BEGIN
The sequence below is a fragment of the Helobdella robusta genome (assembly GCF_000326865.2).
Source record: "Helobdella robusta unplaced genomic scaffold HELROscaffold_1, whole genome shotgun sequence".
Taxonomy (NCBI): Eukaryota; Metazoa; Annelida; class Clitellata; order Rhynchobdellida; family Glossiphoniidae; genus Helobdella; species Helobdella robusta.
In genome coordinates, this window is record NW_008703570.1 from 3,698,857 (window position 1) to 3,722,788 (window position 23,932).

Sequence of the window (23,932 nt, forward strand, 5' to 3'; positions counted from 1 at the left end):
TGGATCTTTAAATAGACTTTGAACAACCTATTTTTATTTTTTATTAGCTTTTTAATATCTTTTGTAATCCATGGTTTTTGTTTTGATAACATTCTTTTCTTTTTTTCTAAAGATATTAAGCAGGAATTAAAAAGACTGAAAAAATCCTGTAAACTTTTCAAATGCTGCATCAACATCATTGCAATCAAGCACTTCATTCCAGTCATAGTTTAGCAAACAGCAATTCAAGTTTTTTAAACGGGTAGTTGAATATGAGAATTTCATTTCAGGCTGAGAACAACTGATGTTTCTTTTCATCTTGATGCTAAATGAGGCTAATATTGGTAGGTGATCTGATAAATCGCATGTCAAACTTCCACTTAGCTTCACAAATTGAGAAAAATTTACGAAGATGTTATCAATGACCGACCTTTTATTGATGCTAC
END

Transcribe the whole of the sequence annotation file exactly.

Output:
The sequence below is a fragment of the Helobdella robusta genome (assembly GCF_000326865.2).
Source record: "Helobdella robusta unplaced genomic scaffold HELROscaffold_1, whole genome shotgun sequence".
Taxonomy (NCBI): Eukaryota; Metazoa; Annelida; class Clitellata; order Rhynchobdellida; family Glossiphoniidae; genus Helobdella; species Helobdella robusta.
In genome coordinates, this window is record NW_008703570.1 from 3,698,857 (window position 1) to 3,722,788 (window position 23,932).

Sequence of the window (23,932 nt, forward strand, 5' to 3'; positions counted from 1 at the left end):
TGGATCTTTAAATAGACTTTGAACAACCTATTTTTATTTTTTATTAGCTTTTTAATATCTTTTGTAATCCATGGTTTTTGTTTTGATAACATTCTTTTCTTTTTTTCTAAAGATATTAAGCAGGAATTAAAAAGACTGAAAAAATCCTGTAAACTTTTCAAATGCTGCATCAACATCATTGCAATCAAGCACTTCATTCCAGTCATAGTTTAGCAAACAGCAATTCAAGTTTTTTAAACGGGTAGTTGAATATGAGAATTTCATTTCAGGCTGAGAACAACTGATGTTTCTTTTCATCTTGATGCTAAATGAGGCTAATATTGGTAGGTGATCTGATAAATCGCATGTCAAACTTCCACTTAGCTTCACAAATTGAGAAAAATTTACGAAGATGTTATCAATGACCGACCTTTTATTGATGCTAC